note: entire contents copyright 2007 by Caroline Burlingham Ellis
Special to Theater Mirror
For the Noel Coward classic comedy “Blithe Spirit,” director D Schweppe has assembled some of the Vokes Players’ most beloved actors and designers. The expressive David Berti plays the doubly henpecked husband, Charles Condomine, whose first wife, Elvira (Melissa Sine), returns from the dead after a seance. Longtime Vokes Player Pamela Mayne is Ruth, Charles’s current wife, and regulars Robert Zawistowski and Anne Damon are Dr. Bradman, a medical neighbor skeptical of seances, and his twittery, ditzy wife.
Charles, a novelist, is planning a new murder mystery featuring a medium who communicates with the dead. To research the subject, he hires medium and local eccentric Madame Arcati (Elyse Cronyn) to hold a seance in his house. Charles invites the Bradmans to join the fun but warns them not to laugh. The medium is serious about her art and has no clue that she is being used for research. The four seance participants regard psychic phenomena and reaching “the other side” as a great joke, possibly a fraud. It is not clear what the one other character, befuddled servant Edith (Bethany Boles), thinks. Hopelessly clumsy and inept, she is focused primarily on avoiding a scolding form Ruth.
Madame Arcati arrives for the evening and soon goes into a trance. She reveals that someone is trying to contact Charles from the other side. Unbelieving but nevertheless anxious, he responds, “Tell them to leave a message.” After some back-and forth with a child spirit who is supposed to fetch deceased people for the medium, it appears that no one is coming. Madame Arcati expresses her disappointment, and the party breaks up. Charles is left feeling puzzled and uneasy.
A slight breeze rattles the double doors leading outside, and a shimmering, silvery Elvira enters. Visible only to her astonished husband, Elvira teases and taunts until he is shouting with exasperation. His current wife, Ruth, assumes Charles is addressing her. (“Shut up,” Charles shouts at Elvira. “How dare you speak like that to me?” cries the indignant Ruth.) The domestic situation goes downhill from there. When Elvira walks a vase across the room, Ruth is finally convinced that Charles is neither pretending nor insane, and she resigns herself--at least temporarily--to a goofy menage a trois.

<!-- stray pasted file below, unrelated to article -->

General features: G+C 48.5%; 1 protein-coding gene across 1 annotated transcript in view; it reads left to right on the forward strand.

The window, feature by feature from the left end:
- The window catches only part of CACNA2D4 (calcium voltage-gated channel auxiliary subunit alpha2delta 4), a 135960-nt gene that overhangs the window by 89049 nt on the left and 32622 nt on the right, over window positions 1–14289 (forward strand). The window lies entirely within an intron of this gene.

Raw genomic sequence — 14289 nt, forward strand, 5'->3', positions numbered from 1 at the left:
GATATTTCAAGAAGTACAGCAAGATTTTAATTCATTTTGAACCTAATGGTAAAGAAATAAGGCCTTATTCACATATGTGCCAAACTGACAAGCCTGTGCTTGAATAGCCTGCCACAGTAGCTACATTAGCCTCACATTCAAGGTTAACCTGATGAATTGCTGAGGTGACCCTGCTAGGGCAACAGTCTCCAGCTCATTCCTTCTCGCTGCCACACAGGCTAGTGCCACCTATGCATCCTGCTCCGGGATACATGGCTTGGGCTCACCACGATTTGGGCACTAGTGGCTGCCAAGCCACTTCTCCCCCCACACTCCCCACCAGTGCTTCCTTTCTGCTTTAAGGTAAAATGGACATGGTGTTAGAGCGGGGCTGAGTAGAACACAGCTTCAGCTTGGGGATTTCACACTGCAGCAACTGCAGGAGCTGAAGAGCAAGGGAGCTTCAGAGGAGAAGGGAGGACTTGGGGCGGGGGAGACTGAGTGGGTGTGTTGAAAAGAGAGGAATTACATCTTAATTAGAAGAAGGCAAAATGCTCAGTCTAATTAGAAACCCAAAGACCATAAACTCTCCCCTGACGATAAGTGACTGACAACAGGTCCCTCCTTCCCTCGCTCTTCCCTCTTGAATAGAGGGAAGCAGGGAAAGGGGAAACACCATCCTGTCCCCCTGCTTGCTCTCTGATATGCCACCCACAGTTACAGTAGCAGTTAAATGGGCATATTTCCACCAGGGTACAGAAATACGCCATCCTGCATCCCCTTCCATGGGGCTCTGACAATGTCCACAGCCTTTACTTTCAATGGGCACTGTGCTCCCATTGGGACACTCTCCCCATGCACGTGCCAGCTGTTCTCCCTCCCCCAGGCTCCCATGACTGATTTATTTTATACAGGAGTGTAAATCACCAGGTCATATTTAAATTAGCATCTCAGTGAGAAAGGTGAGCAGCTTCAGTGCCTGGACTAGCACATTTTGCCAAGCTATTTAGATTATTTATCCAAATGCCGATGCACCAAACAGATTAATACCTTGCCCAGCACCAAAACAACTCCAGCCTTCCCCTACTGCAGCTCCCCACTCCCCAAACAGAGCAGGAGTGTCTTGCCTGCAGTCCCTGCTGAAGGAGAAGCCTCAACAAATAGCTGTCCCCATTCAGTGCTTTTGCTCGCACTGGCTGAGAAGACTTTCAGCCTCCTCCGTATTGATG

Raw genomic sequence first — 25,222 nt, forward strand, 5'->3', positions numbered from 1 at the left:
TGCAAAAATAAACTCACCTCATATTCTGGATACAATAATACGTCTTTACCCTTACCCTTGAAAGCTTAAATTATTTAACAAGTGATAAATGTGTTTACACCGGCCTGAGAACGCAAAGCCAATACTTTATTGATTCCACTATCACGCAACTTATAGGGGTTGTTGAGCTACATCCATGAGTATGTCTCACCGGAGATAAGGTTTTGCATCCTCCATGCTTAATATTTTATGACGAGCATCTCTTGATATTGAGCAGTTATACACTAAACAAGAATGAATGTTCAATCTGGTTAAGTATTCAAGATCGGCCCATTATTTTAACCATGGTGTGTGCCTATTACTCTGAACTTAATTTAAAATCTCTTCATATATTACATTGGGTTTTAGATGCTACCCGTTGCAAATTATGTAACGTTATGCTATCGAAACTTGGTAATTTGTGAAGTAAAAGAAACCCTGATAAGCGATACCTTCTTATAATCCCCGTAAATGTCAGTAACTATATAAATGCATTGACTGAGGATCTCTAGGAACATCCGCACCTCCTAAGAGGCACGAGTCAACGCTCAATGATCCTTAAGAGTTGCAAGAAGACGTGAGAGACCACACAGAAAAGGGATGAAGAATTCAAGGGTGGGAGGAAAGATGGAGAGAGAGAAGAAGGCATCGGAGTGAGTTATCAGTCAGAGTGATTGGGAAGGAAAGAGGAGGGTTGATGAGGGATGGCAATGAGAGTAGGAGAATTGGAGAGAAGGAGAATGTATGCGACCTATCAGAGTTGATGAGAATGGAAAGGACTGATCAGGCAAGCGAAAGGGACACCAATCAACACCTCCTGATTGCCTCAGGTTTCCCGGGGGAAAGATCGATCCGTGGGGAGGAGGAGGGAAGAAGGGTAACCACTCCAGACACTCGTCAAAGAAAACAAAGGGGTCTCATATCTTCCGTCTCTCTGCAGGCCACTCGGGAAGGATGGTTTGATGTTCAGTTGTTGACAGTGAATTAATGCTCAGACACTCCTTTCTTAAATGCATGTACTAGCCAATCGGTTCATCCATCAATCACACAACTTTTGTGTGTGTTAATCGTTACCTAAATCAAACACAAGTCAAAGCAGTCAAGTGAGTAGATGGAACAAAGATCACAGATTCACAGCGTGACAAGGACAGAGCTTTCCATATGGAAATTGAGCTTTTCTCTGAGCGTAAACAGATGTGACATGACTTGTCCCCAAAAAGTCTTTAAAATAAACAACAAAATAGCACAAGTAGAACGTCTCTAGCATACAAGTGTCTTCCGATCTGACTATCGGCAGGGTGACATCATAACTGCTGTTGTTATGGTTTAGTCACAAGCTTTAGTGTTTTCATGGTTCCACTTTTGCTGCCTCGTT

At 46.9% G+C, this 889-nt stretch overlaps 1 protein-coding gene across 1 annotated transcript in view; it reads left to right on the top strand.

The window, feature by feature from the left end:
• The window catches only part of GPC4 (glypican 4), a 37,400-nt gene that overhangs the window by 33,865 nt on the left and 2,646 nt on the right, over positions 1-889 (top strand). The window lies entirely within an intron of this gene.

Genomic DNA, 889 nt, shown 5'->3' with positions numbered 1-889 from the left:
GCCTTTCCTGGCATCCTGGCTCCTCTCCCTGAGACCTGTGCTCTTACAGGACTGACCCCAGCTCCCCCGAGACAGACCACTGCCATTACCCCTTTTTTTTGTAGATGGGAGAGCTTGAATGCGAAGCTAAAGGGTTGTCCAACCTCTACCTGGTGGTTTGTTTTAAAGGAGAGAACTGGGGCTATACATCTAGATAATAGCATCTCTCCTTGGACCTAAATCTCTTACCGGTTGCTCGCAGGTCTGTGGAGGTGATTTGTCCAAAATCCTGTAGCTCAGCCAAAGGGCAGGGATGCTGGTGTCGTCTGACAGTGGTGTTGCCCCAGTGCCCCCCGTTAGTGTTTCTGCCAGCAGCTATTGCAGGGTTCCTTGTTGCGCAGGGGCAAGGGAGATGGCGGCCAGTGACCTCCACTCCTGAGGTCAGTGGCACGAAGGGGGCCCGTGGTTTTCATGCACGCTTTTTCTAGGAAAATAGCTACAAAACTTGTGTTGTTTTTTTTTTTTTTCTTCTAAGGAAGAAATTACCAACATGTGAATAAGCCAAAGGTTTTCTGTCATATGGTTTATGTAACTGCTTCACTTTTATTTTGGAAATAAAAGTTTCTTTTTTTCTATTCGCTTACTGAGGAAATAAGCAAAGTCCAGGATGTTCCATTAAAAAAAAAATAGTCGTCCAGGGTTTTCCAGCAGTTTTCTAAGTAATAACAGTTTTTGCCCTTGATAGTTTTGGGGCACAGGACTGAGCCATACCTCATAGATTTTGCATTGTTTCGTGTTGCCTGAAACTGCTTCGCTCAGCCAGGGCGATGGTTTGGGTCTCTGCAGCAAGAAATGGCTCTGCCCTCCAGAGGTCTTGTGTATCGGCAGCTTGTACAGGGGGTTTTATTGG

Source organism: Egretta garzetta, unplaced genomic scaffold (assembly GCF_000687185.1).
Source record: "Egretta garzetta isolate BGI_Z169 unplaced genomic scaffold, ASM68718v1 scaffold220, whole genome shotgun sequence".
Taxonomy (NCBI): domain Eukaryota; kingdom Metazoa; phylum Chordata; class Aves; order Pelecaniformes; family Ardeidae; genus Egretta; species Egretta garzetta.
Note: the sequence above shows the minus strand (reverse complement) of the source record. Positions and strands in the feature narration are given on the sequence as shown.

Berti once again demonstrates his deft grasp of comedy with his portrayal of the bewitched, bothered and bewildered Charles. Sine is a perky, playfully trouble-making Elvira. The roller coaster of their original marriage is revisited, with Charles swinging between irritation, affection, delight and anger. When Elvira pulls a disastrous trick, however, Charles makes up his mind that he has to find a way to send her back to the beyond. Elvira feels hurt. “Even an ectoplasmic manifestation deserves a little milk of human kindness,” she whimpers.
A particularly charming characterization in the Vokes production was Boles’s Edith, who ratcheted up the level of hilarity in the denouement. At one point she delivered a weird, trancelike rendition of the song “Always” that had the audience in stitches.
The Condomines’ handsome country house in Kent, designed by Stephen McGonagle, is a character in itself and plays an active role in the effervescent Vokes finale. The elegant living room, with its aqua wall covering and fine wood molding, its piano, graceful furniture, framed photographs (including one of Beatrice Herford), tall bookcases, sconces, art, knickknacks, flowers, fireplace, pocket doors) is a delight. Clare Moschella and Janis Galligan deserve praise for the realistic variety of props. And Eileen Bouvier’s costumes also had flair, with Madame Arcati’s Chuck Taylor high tops, for example, humorously finishing off one of the medium’s silk ensembles.
The smoothly shifting lighting (seances need near darkness) was by Besty Burr, and Jack Wickwire designed both the makeup and the sound. Jean Williams was hair designer. The overall production was in the capable hands of producer Donnie Baillargeon, who also is president of the Beatrice Herford Theatre’s Second Century Fund. (Baillargeon gave a pre-show pitch for preservation of Herford’s photographs of famed figures such as Edwin Booth, monologuist Cornelia Otis Skinner, Dickens inspiration Ellen Terry and “Secret Garden” author Frances Hodgson Burnett.)
“Blithe Spirit” runs at Vokes through Aug. 4. For information, call (508) 358-4034 or go to http://www.vokesplayers.org.